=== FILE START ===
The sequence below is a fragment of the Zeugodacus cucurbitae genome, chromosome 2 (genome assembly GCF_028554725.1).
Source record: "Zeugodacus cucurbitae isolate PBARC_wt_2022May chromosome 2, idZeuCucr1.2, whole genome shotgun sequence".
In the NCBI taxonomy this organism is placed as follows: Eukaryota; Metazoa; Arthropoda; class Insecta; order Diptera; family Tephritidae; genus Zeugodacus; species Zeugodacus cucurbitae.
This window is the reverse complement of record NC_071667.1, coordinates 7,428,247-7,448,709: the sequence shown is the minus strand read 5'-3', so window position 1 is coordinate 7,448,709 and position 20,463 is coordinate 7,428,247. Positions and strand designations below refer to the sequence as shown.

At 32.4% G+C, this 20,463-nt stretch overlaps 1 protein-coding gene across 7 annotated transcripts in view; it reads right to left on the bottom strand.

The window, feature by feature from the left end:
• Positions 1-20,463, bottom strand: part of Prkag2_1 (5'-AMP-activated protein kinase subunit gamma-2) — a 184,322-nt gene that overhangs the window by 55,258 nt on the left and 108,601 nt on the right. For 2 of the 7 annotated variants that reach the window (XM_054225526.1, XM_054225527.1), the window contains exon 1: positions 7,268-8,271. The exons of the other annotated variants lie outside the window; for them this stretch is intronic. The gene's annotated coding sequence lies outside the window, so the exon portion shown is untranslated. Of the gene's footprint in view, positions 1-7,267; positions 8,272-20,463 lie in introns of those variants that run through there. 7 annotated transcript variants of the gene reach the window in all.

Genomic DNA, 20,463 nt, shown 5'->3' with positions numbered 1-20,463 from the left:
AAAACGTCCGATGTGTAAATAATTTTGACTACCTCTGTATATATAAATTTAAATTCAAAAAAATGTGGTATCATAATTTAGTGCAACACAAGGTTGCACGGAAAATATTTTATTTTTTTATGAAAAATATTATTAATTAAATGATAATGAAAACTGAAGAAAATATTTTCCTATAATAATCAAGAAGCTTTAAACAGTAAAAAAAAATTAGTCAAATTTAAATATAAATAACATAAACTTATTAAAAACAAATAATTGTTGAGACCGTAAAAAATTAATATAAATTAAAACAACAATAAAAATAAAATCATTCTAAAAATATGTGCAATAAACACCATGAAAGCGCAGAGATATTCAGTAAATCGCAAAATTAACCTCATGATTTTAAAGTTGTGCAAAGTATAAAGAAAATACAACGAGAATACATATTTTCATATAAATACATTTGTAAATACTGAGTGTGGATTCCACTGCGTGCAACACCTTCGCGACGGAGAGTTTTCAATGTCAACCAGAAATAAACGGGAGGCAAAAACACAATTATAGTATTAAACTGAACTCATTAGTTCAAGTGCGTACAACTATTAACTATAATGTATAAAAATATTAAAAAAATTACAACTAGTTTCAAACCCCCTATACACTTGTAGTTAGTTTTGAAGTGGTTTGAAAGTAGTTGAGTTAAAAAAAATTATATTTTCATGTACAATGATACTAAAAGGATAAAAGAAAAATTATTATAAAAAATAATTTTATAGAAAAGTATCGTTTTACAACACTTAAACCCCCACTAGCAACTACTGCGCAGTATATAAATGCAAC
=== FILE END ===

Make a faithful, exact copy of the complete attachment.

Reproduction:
The sequence below is a fragment of the Zeugodacus cucurbitae genome, chromosome 2 (genome assembly GCF_028554725.1).
Source record: "Zeugodacus cucurbitae isolate PBARC_wt_2022May chromosome 2, idZeuCucr1.2, whole genome shotgun sequence".
In the NCBI taxonomy this organism is placed as follows: Eukaryota; Metazoa; Arthropoda; class Insecta; order Diptera; family Tephritidae; genus Zeugodacus; species Zeugodacus cucurbitae.
This window is the reverse complement of record NC_071667.1, coordinates 7,428,247-7,448,709: the sequence shown is the minus strand read 5'-3', so window position 1 is coordinate 7,448,709 and position 20,463 is coordinate 7,428,247. Positions and strand designations below refer to the sequence as shown.

At 32.4% G+C, this 20,463-nt stretch overlaps 1 protein-coding gene across 7 annotated transcripts in view; it reads right to left on the bottom strand.

The window, feature by feature from the left end:
• Positions 1-20,463, bottom strand: part of Prkag2_1 (5'-AMP-activated protein kinase subunit gamma-2) — a 184,322-nt gene that overhangs the window by 55,258 nt on the left and 108,601 nt on the right. For 2 of the 7 annotated variants that reach the window (XM_054225526.1, XM_054225527.1), the window contains exon 1: positions 7,268-8,271. The exons of the other annotated variants lie outside the window; for them this stretch is intronic. The gene's annotated coding sequence lies outside the window, so the exon portion shown is untranslated. Of the gene's footprint in view, positions 1-7,267; positions 8,272-20,463 lie in introns of those variants that run through there. 7 annotated transcript variants of the gene reach the window in all.

Genomic DNA, 20,463 nt, shown 5'->3' with positions numbered 1-20,463 from the left:
AAAACGTCCGATGTGTAAATAATTTTGACTACCTCTGTATATATAAATTTAAATTCAAAAAAATGTGGTATCATAATTTAGTGCAACACAAGGTTGCACGGAAAATATTTTATTTTTTTATGAAAAATATTATTAATTAAATGATAATGAAAACTGAAGAAAATATTTTCCTATAATAATCAAGAAGCTTTAAACAGTAAAAAAAAATTAGTCAAATTTAAATATAAATAACATAAACTTATTAAAAACAAATAATTGTTGAGACCGTAAAAAATTAATATAAATTAAAACAACAATAAAAATAAAATCATTCTAAAAATATGTGCAATAAACACCATGAAAGCGCAGAGATATTCAGTAAATCGCAAAATTAACCTCATGATTTTAAAGTTGTGCAAAGTATAAAGAAAATACAACGAGAATACATATTTTCATATAAATACATTTGTAAATACTGAGTGTGGATTCCACTGCGTGCAACACCTTCGCGACGGAGAGTTTTCAATGTCAACCAGAAATAAACGGGAGGCAAAAACACAATTATAGTATTAAACTGAACTCATTAGTTCAAGTGCGTACAACTATTAACTATAATGTATAAAAATATTAAAAAAATTACAACTAGTTTCAAACCCCCTATACACTTGTAGTTAGTTTTGAAGTGGTTTGAAAGTAGTTGAGTTAAAAAAAATTATATTTTCATGTACAATGATACTAAAAGGATAAAAGAAAAATTATTATAAAAAATAATTTTATAGAAAAGTATCGTTTTACAACACTTAAACCCCCACTAGCAACTACTGCGCAGTATATAAATGCAAC